Even though Van der Heijden has been in over her head with this crisis for many weeks now, she still sounds cheerful and energetic when we call her. The kitchen table in Berlicum, at the center of her house, is currently her work spot: "I could go up to the attic, but there are also two children around who want to ask me things every now and then."
Her sons (one in grade five, one in grade seven) both received a nice package of home instructions when the schools closed. “We have a planning board that always shows the schedule for the day: work or learn, eat fruit together, have a sandwich, go for a walk together at noon. That fixed structure works very well for us.” Van der Heijden’s husband, who works for our national defense, currently also works from home as much as possible. And so far, so good, she says. “We were lucky - or not, depending on how you look at it - that our youngest had been ill since carnival and kept on coughing. He has been home for three weeks, so we were already used to that situation.”
However, she still has to get used to working from home and, in her current role as a crisis team member, still has to process the corona rush on campus last week. “Since the outbreak of the coronavirus in Wuhan, our team has been working non-stop. For four weeks we have basically been locked up in an atmosphere of enormous dedication and togetherness. I do miss that now I’m working from home.”
Which of us are in China, how can we bring people back asap, what does this mean for our travel advice to students and employees? Van der Heijden stresses that decisions had to be taken about this at an early stage of the corona outbreak. Meanwhile, the virus quickly spread further and further. “As a crisis team, we immediately started preparing various scenarios, including a total closure of the campus. What would that mean for us? And which business-critical processes do we need to continue, apart from education and research? Think, for example, of payrolling, or security.”
No pandemic plan
The TU/e had no plan ready to use for a pandemic like this one, Van der Heijden says. “As a university we do have a crisis plan, but that is mainly focused on current affairs, like what needs to be done in case of a fire or explosion, for example. There was no plan for a corona epidemic lasting for weeks.”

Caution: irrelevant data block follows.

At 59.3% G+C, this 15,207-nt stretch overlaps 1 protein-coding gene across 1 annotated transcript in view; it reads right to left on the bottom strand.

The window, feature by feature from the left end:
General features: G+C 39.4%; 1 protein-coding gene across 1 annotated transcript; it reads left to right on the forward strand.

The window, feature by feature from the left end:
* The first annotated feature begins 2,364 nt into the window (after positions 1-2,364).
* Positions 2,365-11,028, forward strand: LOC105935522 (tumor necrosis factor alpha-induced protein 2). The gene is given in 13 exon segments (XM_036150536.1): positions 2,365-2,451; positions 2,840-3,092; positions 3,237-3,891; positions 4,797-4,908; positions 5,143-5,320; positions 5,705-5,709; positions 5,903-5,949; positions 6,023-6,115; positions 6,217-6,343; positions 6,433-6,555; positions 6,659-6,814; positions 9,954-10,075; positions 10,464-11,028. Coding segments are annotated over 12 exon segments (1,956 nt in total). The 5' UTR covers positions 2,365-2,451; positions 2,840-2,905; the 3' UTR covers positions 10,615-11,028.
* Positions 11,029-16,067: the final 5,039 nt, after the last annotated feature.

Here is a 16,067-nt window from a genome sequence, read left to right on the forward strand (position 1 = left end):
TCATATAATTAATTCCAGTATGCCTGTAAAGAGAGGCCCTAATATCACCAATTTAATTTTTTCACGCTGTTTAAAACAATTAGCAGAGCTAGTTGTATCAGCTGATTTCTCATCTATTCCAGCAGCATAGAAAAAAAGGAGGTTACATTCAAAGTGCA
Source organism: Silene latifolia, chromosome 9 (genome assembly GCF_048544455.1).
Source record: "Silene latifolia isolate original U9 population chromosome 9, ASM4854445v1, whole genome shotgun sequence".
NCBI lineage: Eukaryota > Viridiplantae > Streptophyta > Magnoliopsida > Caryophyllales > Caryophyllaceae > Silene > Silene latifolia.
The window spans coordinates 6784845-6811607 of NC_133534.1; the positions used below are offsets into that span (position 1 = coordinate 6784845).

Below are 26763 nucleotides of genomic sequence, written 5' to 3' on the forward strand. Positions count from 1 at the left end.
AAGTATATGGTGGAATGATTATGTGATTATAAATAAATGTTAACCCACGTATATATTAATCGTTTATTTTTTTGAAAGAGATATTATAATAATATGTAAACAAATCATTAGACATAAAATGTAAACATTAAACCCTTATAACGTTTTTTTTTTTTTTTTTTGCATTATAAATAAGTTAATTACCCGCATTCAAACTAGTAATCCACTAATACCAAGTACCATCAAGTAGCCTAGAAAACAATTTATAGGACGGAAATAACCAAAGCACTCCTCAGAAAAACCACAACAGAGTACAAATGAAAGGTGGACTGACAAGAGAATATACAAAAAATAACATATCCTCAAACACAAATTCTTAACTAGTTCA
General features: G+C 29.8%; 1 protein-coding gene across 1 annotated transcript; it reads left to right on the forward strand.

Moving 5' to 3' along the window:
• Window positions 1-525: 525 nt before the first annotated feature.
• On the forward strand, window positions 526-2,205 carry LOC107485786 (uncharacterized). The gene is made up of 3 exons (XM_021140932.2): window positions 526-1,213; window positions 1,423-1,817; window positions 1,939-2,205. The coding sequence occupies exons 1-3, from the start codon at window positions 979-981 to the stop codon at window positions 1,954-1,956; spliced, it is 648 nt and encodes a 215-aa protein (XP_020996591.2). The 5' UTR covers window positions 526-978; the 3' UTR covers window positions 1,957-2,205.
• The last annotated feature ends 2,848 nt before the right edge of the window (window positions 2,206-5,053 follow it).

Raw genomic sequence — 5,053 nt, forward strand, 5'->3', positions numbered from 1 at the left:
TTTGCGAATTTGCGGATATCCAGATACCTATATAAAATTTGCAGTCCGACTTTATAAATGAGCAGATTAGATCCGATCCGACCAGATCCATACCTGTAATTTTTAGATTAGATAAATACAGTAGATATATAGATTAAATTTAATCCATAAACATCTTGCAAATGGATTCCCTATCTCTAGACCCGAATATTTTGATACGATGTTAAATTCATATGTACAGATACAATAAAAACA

This is one of the reasons why, according to her, despite their diverse characteristics and campuses, Dutch universities started working together at an early stage: “Teaching hospitals do have a pandemic plan, for example. We decided to see what such a plan could mean for our universities.”
At TU/e there are currently around fifty people active in the crisis organization, with all disciplines represented. It also contains a core team of about fifteen people, also known as the central crisis team (CCT), which, according to Van der Heijden, continuously exchanges information, developments and thoughts via a Whatsapp group and has a meeting at least once a day through Skype. The team works according to a well-known decision-making model for crisis situations, called BOB, a Dutch abbreviation for Imaging, Judgment and Decision-making. “As a central crisis team, we build our agenda around that.” In addition, there is frequent coordination with, among other parties, the university umbrella organization VSNU and the GGD (Municipal Health Services).
Hard to let go
It is difficult to let that ongoing hotline cool down a bit and ignore it from time to time, Van der Heijden acknowledges. “We have agreed that there is a back-up for everyone and that everyone should be able to check out every now and then. We also accept that from each other, but the implementation of that policy proves to be difficult. We are all so much involved that we are unable to let go.”
But, she also says: “You have to. We try to go for a walk here around lunchtime every day; a moment I really put my laptop away. In the evening we have a few TV shows that we like to watch as a family, then we also put our phones away and we don't answer when someone calls. We really try to plan such moments.” She finds it especially difficult to schedule her own time, ‘that Floor time’. You are all day with the four of you, between those four walls; you can't do fun things with friends. We have to find a mode to handle that.”
She does go to the store if necessary, “but my father and mother are not allowed to come here, for example. We don’t enter their house either. Especially my father finds that frustrating; he occasionally waves in front of the window. But I would just hate it if something happens to them. A couple of days ago, the father of a friend died as a result of the coronavirus. Another friend works at the GP center, all of them work extra night shifts now. We also hear those stories; are aware of the other side of the coin that many other people may not see now that they are in the house all day.”
This is one of the reasons why the family takes as little risk as possible. “I sometimes see children standing close to each other in the playground, but you won’t find our children there. They are not allowed to meet up with friends now, no matter how difficult that is for them.” Van der Heijden speaks of unique times, “we have never experienced anything with such great consequences for every individual. That leaves an imprint, yes. I also try to be aware of that, as well as of the beautiful initiatives that arise everywhere. My children will think back to this crisis later: remember when we were home all together so much? I hope they will also remember the positive things. ”